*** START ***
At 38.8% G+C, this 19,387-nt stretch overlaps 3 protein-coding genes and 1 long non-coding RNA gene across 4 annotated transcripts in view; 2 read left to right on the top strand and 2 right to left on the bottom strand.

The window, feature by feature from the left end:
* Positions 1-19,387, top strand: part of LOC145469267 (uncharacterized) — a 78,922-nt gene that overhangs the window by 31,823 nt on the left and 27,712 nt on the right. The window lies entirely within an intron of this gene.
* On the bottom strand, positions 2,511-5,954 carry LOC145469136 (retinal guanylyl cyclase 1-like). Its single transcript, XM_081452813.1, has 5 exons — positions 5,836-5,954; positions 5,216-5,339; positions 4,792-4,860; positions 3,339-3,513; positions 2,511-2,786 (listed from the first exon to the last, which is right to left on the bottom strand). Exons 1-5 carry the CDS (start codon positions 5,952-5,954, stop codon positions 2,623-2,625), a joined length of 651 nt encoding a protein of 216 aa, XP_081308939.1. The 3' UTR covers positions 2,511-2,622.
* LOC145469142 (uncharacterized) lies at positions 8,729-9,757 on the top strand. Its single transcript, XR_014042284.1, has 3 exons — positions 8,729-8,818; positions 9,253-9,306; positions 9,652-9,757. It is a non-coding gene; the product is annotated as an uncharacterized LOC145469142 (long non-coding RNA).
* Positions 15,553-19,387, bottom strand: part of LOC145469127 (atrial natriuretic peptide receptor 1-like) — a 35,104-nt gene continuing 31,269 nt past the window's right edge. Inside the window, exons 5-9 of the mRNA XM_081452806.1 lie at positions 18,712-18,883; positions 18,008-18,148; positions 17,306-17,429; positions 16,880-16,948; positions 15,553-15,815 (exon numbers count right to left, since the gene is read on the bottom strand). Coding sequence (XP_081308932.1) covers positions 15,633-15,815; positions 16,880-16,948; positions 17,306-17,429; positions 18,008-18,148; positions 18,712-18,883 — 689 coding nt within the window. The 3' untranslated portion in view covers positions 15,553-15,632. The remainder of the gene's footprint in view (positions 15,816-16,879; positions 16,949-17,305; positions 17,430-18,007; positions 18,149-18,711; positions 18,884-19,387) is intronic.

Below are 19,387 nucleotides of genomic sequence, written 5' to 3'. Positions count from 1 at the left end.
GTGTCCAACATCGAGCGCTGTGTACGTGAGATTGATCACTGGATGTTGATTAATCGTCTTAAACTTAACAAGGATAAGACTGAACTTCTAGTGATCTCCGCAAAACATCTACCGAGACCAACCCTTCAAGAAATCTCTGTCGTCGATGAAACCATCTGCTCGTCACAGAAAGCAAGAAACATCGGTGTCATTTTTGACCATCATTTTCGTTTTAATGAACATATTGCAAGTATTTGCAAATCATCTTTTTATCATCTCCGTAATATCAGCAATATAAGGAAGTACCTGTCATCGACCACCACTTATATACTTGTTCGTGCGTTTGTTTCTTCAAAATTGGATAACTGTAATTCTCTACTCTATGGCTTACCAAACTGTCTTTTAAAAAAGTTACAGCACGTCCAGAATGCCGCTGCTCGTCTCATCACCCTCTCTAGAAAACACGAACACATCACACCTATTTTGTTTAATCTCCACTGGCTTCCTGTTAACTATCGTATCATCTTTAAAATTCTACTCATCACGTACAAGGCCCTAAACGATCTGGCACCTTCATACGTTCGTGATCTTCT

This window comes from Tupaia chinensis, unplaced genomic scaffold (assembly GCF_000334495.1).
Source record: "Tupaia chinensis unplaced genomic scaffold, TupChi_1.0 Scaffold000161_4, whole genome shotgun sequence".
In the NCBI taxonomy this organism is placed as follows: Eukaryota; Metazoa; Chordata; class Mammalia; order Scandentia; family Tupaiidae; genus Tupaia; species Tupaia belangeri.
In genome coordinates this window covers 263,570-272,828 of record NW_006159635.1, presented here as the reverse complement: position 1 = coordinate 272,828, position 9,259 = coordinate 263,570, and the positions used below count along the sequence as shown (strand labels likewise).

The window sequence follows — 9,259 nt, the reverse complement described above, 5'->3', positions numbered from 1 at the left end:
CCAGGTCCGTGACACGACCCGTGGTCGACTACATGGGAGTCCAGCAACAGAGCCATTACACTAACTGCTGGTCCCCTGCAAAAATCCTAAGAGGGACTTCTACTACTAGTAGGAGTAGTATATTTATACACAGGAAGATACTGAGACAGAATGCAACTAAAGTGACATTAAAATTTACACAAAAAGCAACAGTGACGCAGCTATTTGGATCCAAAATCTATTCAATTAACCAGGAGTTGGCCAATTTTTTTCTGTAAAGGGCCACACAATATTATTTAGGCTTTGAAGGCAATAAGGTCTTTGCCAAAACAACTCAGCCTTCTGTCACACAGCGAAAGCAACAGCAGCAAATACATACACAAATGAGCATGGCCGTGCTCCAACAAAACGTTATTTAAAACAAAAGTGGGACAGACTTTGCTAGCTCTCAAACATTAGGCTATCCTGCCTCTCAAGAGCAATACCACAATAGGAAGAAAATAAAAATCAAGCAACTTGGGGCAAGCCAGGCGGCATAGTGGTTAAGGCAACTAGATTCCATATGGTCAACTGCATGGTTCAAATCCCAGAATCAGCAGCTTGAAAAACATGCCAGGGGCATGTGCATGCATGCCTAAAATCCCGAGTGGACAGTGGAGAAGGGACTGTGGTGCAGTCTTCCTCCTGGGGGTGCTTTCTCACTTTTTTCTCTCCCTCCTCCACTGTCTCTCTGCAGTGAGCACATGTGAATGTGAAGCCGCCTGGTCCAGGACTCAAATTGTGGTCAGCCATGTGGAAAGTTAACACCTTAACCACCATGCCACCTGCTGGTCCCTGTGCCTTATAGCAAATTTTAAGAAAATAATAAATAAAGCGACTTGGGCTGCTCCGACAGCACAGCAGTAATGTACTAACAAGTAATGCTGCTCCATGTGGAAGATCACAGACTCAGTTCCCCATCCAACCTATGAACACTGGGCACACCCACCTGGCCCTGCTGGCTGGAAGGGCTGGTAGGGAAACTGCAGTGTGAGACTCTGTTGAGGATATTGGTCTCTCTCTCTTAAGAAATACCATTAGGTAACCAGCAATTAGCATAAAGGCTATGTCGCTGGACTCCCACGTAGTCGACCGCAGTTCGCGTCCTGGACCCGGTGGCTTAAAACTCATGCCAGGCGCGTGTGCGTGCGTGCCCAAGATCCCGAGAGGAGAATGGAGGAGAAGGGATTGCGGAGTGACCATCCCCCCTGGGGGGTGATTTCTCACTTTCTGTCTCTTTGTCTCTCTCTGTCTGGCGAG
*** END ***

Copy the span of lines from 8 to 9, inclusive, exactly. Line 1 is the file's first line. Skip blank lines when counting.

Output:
GTGTCCAACATCGAGCGCTGTGTACGTGAGATTGATCACTGGATGTTGATTAATCGTCTTAAACTTAACAAGGATAAGACTGAACTTCTAGTGATCTCCGCAAAACATCTACCGAGACCAACCCTTCAAGAAATCTCTGTCGTCGATGAAACCATCTGCTCGTCACAGAAAGCAAGAAACATCGGTGTCATTTTTGACCATCATTTTCGTTTTAATGAACATATTGCAAGTATTTGCAAATCATCTTTTTATCATCTCCGTAATATCAGCAATATAAGGAAGTACCTGTCATCGACCACCACTTATATACTTGTTCGTGCGTTTGTTTCTTCAAAATTGGATAACTGTAATTCTCTACTCTATGGCTTACCAAACTGTCTTTTAAAAAAGTTACAGCACGTCCAGAATGCCGCTGCTCGTCTCATCACCCTCTCTAGAAAACACGAACACATCACACCTATTTTGTTTAATCTCCACTGGCTTCCTGTTAACTATCGTATCATCTTTAAAATTCTACTCATCACGTACAAGGCCCTAAACGATCTGGCACCTTCATACGTTCGTGATCTTCT

This window comes from Tupaia chinensis, unplaced genomic scaffold (assembly GCF_000334495.1).